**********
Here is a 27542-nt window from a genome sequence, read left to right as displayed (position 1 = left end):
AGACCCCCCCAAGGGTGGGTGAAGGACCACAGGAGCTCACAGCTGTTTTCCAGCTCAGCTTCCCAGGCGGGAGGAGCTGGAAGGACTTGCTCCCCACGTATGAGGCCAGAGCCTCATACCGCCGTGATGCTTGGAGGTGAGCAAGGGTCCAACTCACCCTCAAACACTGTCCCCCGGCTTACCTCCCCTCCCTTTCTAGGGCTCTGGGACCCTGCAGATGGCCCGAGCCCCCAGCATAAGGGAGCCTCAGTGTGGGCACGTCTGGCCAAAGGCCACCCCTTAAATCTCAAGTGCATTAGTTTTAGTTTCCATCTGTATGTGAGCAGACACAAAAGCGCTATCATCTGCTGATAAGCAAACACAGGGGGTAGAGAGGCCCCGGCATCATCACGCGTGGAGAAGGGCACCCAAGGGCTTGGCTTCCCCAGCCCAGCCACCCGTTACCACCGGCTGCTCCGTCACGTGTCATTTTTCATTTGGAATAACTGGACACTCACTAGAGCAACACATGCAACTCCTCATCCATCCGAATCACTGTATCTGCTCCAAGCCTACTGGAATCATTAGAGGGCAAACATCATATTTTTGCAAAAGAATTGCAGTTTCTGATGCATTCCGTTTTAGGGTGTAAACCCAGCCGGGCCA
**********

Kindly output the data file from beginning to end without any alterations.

Here is a 27542-nt window from a genome sequence, read left to right as displayed (position 1 = left end):
AGACCCCCCCAAGGGTGGGTGAAGGACCACAGGAGCTCACAGCTGTTTTCCAGCTCAGCTTCCCAGGCGGGAGGAGCTGGAAGGACTTGCTCCCCACGTATGAGGCCAGAGCCTCATACCGCCGTGATGCTTGGAGGTGAGCAAGGGTCCAACTCACCCTCAAACACTGTCCCCCGGCTTACCTCCCCTCCCTTTCTAGGGCTCTGGGACCCTGCAGATGGCCCGAGCCCCCAGCATAAGGGAGCCTCAGTGTGGGCACGTCTGGCCAAAGGCCACCCCTTAAATCTCAAGTGCATTAGTTTTAGTTTCCATCTGTATGTGAGCAGACACAAAAGCGCTATCATCTGCTGATAAGCAAACACAGGGGGTAGAGAGGCCCCGGCATCATCACGCGTGGAGAAGGGCACCCAAGGGCTTGGCTTCCCCAGCCCAGCCACCCGTTACCACCGGCTGCTCCGTCACGTGTCATTTTTCATTTGGAATAACTGGACACTCACTAGAGCAACACATGCAACTCCTCATCCATCCGAATCACTGTATCTGCTCCAAGCCTACTGGAATCATTAGAGGGCAAACATCATATTTTTGCAAAAGAATTGCAGTTTCTGATGCATTCCGTTTTAGGGTGTAAACCCAGCCGGGCCA